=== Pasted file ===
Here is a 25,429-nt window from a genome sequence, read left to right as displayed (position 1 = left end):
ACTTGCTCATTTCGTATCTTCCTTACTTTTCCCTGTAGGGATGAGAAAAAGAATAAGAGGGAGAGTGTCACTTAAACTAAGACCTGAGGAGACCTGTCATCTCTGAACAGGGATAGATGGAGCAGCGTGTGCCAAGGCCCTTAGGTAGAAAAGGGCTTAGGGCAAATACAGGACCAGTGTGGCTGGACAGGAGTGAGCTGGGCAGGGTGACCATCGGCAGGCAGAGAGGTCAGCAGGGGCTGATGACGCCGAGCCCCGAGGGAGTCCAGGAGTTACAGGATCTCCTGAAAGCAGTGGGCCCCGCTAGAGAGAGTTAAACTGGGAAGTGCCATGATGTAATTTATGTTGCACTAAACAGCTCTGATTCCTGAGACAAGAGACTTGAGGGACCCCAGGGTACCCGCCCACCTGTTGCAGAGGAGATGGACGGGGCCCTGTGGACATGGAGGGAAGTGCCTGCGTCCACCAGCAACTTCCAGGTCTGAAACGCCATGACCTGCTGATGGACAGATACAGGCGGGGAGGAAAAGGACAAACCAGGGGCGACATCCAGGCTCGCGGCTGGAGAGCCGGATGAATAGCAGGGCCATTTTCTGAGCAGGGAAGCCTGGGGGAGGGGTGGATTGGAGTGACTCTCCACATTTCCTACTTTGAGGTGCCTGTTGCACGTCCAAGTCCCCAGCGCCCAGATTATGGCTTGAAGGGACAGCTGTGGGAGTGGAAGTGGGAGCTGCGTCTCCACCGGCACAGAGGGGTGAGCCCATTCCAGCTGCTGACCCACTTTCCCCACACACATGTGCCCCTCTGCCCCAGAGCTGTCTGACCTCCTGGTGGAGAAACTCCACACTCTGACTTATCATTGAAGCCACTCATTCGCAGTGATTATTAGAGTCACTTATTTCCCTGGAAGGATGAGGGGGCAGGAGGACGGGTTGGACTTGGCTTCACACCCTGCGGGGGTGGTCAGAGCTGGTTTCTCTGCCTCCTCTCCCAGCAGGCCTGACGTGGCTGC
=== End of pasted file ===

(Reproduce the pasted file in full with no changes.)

Here is a 25,429-nt window from a genome sequence, read left to right as displayed (position 1 = left end):
ACTTGCTCATTTCGTATCTTCCTTACTTTTCCCTGTAGGGATGAGAAAAAGAATAAGAGGGAGAGTGTCACTTAAACTAAGACCTGAGGAGACCTGTCATCTCTGAACAGGGATAGATGGAGCAGCGTGTGCCAAGGCCCTTAGGTAGAAAAGGGCTTAGGGCAAATACAGGACCAGTGTGGCTGGACAGGAGTGAGCTGGGCAGGGTGACCATCGGCAGGCAGAGAGGTCAGCAGGGGCTGATGACGCCGAGCCCCGAGGGAGTCCAGGAGTTACAGGATCTCCTGAAAGCAGTGGGCCCCGCTAGAGAGAGTTAAACTGGGAAGTGCCATGATGTAATTTATGTTGCACTAAACAGCTCTGATTCCTGAGACAAGAGACTTGAGGGACCCCAGGGTACCCGCCCACCTGTTGCAGAGGAGATGGACGGGGCCCTGTGGACATGGAGGGAAGTGCCTGCGTCCACCAGCAACTTCCAGGTCTGAAACGCCATGACCTGCTGATGGACAGATACAGGCGGGGAGGAAAAGGACAAACCAGGGGCGACATCCAGGCTCGCGGCTGGAGAGCCGGATGAATAGCAGGGCCATTTTCTGAGCAGGGAAGCCTGGGGGAGGGGTGGATTGGAGTGACTCTCCACATTTCCTACTTTGAGGTGCCTGTTGCACGTCCAAGTCCCCAGCGCCCAGATTATGGCTTGAAGGGACAGCTGTGGGAGTGGAAGTGGGAGCTGCGTCTCCACCGGCACAGAGGGGTGAGCCCATTCCAGCTGCTGACCCACTTTCCCCACACACATGTGCCCCTCTGCCCCAGAGCTGTCTGACCTCCTGGTGGAGAAACTCCACACTCTGACTTATCATTGAAGCCACTCATTCGCAGTGATTATTAGAGTCACTTATTTCCCTGGAAGGATGAGGGGGCAGGAGGACGGGTTGGACTTGGCTTCACACCCTGCGGGGGTGGTCAGAGCTGGTTTCTCTGCCTCCTCTCCCAGCAGGCCTGACGTGGCTGC